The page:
Why Marx Left Philosophy for Social Science

Lawrence J. Jost, John T. Jost

Research output: Contribution to journalArticlepeer-review


It is customary to distinguish between philosophically oriented ‘critical psychologists’ and ‘mainstream psychologists’ who are committed to a scientific approach to the study of human behavior. In this article, we highlight a fundamental irony concerning the critical psychology movement, especially with respect to those contributions that appeal to Karl Marx and his legacy to justify the criticism or rejection of traditional scientific methods in approaching the subject matter of psychology on moral and/or epistemological grounds. The irony is that Marx's own intellectual development led him to abandon philosophy in favor of empirically grounded forms of investigation resembling those of today's ‘mainstream’ social sciences. Unlike many contemporary critics who see little or nothing of possible value in the image and methods of sociology and psychology as sciences, Marx's own work sought to integrate critical, value-laden aims with a serious commitment to establishing independently verifiable facts. After examining a range of historical and biographical explanations given for Marx's change of heart, we show that Marx was one of the world's first social scientists. We highlight the characteristic features of a critical, empirically oriented Marxian social science, paying special attention to issues of continuing theoretical and meta-theoretical relevance in sociology, psychology and their intersection.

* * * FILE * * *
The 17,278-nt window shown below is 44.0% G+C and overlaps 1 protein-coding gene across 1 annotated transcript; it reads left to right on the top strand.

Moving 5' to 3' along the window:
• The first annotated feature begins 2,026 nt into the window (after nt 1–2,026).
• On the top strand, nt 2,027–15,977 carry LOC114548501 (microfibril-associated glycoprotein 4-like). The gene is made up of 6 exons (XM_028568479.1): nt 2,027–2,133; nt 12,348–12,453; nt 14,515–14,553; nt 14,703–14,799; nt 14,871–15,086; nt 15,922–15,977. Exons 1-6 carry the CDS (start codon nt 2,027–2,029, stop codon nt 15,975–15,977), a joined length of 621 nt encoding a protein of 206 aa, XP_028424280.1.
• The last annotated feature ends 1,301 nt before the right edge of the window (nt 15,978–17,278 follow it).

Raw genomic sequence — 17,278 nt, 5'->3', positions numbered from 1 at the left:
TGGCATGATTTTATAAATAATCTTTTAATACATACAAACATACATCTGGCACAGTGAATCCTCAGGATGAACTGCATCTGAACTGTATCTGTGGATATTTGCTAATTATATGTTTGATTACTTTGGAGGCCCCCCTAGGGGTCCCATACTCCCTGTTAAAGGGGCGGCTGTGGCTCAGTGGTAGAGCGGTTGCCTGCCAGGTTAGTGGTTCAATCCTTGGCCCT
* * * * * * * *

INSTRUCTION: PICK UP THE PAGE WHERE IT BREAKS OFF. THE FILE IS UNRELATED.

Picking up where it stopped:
Original languageEnglish (US)
Pages (from-to)297-322
Number of pages26
JournalTheory & Psychology
Issue number2
StatePublished - Apr 2007


  • Marx
  • critical psychology
  • false consciousness
  • ideology
  • philosophy
  • social science

ASJC Scopus subject areas

  • General Psychology
  • History and Philosophy of Science


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